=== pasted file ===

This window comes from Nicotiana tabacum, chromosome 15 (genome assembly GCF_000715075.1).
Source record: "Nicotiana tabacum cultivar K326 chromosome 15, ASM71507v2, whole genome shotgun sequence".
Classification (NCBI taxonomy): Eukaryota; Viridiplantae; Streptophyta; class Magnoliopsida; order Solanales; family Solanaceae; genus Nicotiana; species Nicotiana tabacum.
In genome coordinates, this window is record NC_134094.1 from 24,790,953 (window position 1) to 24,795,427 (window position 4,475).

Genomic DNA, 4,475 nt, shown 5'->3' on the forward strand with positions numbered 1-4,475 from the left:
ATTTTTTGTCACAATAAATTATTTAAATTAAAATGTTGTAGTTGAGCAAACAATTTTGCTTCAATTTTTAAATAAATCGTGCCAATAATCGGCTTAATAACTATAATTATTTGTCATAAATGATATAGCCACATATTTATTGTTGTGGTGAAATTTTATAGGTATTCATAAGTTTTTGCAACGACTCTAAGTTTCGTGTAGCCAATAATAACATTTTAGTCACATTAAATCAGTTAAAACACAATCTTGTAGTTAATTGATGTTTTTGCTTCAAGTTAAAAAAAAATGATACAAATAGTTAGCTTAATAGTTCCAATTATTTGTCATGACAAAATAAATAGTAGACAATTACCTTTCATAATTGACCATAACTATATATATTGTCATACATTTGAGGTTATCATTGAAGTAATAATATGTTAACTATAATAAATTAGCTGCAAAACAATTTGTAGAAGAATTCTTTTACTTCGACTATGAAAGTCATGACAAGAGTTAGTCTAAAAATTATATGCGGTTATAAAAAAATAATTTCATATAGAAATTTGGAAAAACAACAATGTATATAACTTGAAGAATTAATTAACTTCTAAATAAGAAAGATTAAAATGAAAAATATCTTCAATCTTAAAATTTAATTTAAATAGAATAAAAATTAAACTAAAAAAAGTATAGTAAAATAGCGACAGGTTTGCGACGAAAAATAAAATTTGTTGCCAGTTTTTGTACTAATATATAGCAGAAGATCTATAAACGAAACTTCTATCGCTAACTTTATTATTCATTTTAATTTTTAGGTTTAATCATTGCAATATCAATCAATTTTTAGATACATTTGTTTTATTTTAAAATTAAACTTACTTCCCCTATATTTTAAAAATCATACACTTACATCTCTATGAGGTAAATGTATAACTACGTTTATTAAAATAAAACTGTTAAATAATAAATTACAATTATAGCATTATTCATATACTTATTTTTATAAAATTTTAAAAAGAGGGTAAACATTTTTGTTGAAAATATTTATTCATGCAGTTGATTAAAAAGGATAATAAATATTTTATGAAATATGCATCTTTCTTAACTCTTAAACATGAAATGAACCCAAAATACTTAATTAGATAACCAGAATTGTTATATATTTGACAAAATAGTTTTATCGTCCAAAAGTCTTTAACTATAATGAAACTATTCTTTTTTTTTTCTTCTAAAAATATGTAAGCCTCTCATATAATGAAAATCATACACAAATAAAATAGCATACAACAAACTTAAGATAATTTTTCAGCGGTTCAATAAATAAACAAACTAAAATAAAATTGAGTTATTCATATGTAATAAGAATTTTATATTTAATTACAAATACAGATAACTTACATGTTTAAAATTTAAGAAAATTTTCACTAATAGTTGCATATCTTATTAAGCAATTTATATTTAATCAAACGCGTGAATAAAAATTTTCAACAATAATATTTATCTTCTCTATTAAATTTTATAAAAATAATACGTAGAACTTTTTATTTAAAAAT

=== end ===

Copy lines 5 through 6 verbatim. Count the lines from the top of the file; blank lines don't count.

Genomic DNA, 4,475 nt, shown 5'->3' on the forward strand with positions numbered 1-4,475 from the left:
ATTTTTTGTCACAATAAATTATTTAAATTAAAATGTTGTAGTTGAGCAAACAATTTTGCTTCAATTTTTAAATAAATCGTGCCAATAATCGGCTTAATAACTATAATTATTTGTCATAAATGATATAGCCACATATTTATTGTTGTGGTGAAATTTTATAGGTATTCATAAGTTTTTGCAACGACTCTAAGTTTCGTGTAGCCAATAATAACATTTTAGTCACATTAAATCAGTTAAAACACAATCTTGTAGTTAATTGATGTTTTTGCTTCAAGTTAAAAAAAAATGATACAAATAGTTAGCTTAATAGTTCCAATTATTTGTCATGACAAAATAAATAGTAGACAATTACCTTTCATAATTGACCATAACTATATATATTGTCATACATTTGAGGTTATCATTGAAGTAATAATATGTTAACTATAATAAATTAGCTGCAAAACAATTTGTAGAAGAATTCTTTTACTTCGACTATGAAAGTCATGACAAGAGTTAGTCTAAAAATTATATGCGGTTATAAAAAAATAATTTCATATAGAAATTTGGAAAAACAACAATGTATATAACTTGAAGAATTAATTAACTTCTAAATAAGAAAGATTAAAATGAAAAATATCTTCAATCTTAAAATTTAATTTAAATAGAATAAAAATTAAACTAAAAAAAGTATAGTAAAATAGCGACAGGTTTGCGACGAAAAATAAAATTTGTTGCCAGTTTTTGTACTAATATATAGCAGAAGATCTATAAACGAAACTTCTATCGCTAACTTTATTATTCATTTTAATTTTTAGGTTTAATCATTGCAATATCAATCAATTTTTAGATACATTTGTTTTATTTTAAAATTAAACTTACTTCCCCTATATTTTAAAAATCATACACTTACATCTCTATGAGGTAAATGTATAACTACGTTTATTAAAATAAAACTGTTAAATAATAAATTACAATTATAGCATTATTCATATACTTATTTTTATAAAATTTTAAAAAGAGGGTAAACATTTTTGTTGAAAATATTTATTCATGCAGTTGATTAAAAAGGATAATAAATATTTTATGAAATATGCATCTTTCTTAACTCTTAAACATGAAATGAACCCAAAATACTTAATTAGATAACCAGAATTGTTATATATTTGACAAAATAGTTTTATCGTCCAAAAGTCTTTAACTATAATGAAACTATTCTTTTTTTTTTCTTCTAAAAATATGTAAGCCTCTCATATAATGAAAATCATACACAAATAAAATAGCATACAACAAACTTAAGATAATTTTTCAGCGGTTCAATAAATAAACAAACTAAAATAAAATTGAGTTATTCATATGTAATAAGAATTTTATATTTAATTACAAATACAGATAACTTACATGTTTAAAATTTAAGAAAATTTTCACTAATAGTTGCATATCTTATTAAGCAATTTATATTTAATCAAACGCGTGAATAAAAATTTTCAACAATAATATTTATCTTCTCTATTAAATTTTATAAAAATAATACGTAGAACTTTTTATTTAAAAAT